Electric radiators: they’re our bread and butter, but, for a lot of people, they’re a bit of a new concept. Unless you’re unusually interested in the minutiae of heating tech, chances are you only discovered electric radiators while searching for replacements for old storage heaters, or perhaps you moved to a new property with no access to gas. Even those who have heard of electric radiators are usually more familiar with those cheap electric heaters we’ve all used as a stopgap over the years. To the uninitiated, the obvious questions is: what’s the difference? Are electric radiators better? And if so, are they worth the price tag?
In this blog, I set out to answer these questions. In simple terms: are electric radiators any good? What makes them so special? And what do they actually do? I hope in the end you’ll come to agree, like me, that they’re worth every penny.
Are electric radiators efficient?
There is a common misconception about electric heating that we hear far too often:
"All electric heaters are 100% efficient, so there’s no difference between heaters of the same wattage: a 2kW fan heater is the same as a 2000w radiator”.
It’s an easy mistake to make – but although both heaters use 100% of the electricity they draw from the mains, cheap heaters use this power a lot less effectively. In a fan heater, most of the electricity used goes into powering the fan, which forces the air to come into contact with the tiny heating element inside the heater. This heating element is so underpowered that it simply won’t heat the room without the fan. The heater will also need to run continuously to keep the room at temperature because it doesn’t retain any heat after it switches off.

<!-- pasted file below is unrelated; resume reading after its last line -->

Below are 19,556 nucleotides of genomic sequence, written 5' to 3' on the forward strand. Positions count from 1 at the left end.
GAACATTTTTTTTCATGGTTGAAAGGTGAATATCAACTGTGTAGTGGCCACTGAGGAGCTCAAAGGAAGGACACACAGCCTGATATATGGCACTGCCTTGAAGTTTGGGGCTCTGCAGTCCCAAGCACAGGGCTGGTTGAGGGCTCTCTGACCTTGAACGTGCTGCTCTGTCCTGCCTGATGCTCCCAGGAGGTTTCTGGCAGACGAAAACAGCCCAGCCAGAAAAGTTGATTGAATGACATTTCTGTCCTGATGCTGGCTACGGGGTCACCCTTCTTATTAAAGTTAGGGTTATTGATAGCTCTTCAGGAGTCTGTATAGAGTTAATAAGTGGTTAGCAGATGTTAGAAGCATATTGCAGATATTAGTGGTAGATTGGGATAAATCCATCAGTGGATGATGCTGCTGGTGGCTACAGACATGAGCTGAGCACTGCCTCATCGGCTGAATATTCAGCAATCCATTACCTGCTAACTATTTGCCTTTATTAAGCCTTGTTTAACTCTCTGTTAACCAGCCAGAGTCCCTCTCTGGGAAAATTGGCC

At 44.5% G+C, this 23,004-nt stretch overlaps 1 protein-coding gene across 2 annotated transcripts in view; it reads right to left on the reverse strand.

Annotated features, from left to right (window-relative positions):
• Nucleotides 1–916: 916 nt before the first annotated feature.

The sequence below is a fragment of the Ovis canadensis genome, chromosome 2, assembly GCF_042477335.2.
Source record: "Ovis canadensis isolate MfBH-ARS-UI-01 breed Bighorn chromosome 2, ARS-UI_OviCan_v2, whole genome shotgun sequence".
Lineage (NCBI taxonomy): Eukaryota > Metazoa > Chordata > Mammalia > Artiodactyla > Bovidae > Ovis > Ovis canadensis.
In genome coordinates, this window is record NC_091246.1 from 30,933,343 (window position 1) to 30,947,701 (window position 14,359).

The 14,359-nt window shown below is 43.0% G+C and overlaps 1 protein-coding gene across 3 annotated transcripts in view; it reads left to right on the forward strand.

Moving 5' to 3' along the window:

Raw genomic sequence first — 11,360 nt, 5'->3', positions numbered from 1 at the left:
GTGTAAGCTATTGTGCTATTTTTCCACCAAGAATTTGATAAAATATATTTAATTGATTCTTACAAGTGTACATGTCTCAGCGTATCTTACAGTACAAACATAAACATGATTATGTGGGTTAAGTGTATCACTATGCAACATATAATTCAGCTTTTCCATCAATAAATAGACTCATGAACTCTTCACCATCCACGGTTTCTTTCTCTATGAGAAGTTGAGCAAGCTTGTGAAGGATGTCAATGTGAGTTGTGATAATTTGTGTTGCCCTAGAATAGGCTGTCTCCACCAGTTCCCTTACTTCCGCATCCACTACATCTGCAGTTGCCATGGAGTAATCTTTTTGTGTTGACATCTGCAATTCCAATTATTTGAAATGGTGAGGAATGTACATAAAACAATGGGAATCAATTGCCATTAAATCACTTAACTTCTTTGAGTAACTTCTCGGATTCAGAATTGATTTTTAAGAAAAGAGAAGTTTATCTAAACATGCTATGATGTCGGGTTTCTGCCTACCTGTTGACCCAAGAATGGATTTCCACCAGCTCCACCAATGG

Electric radiators, by comparison, have sophisticated heating elements designed to optimise both heat delivery and heat retention. Our Haverland RC Wave radiators have lightweight aluminium elements integrated throughout the radiator body, so that the entire heater gets warm and stays warm. Our modern oil-filled radiators, such as the Haverland TT, are filled with a specially formulated liquid heating element which does the same job. These elements maximise the amount of useful heat you get out of each Watt, and ensure that the room stays warm for as long as possible when the radiator switches off.
The gulf in efficiency between radiators and fan heaters becomes clear when you compare their applications. While a 1700w electric radiator can heat a 20m2 room comfortably, a 2000w fan heater will usually only be sufficient for personal heating, failing to keep even small rooms at a comfortable ambient temperature – and that’s before taking into consideration the costs of keeping the heater running all day. As far as misconceptions go, the myth about electric heater wattages is particularly unfortunate because it leaves a lot of people thinking that, by buying a cheaper heater with a higher wattage, they’re getting a good deal – when in fact they’re missing out on cheaper running costs.
How do electric radiators heat?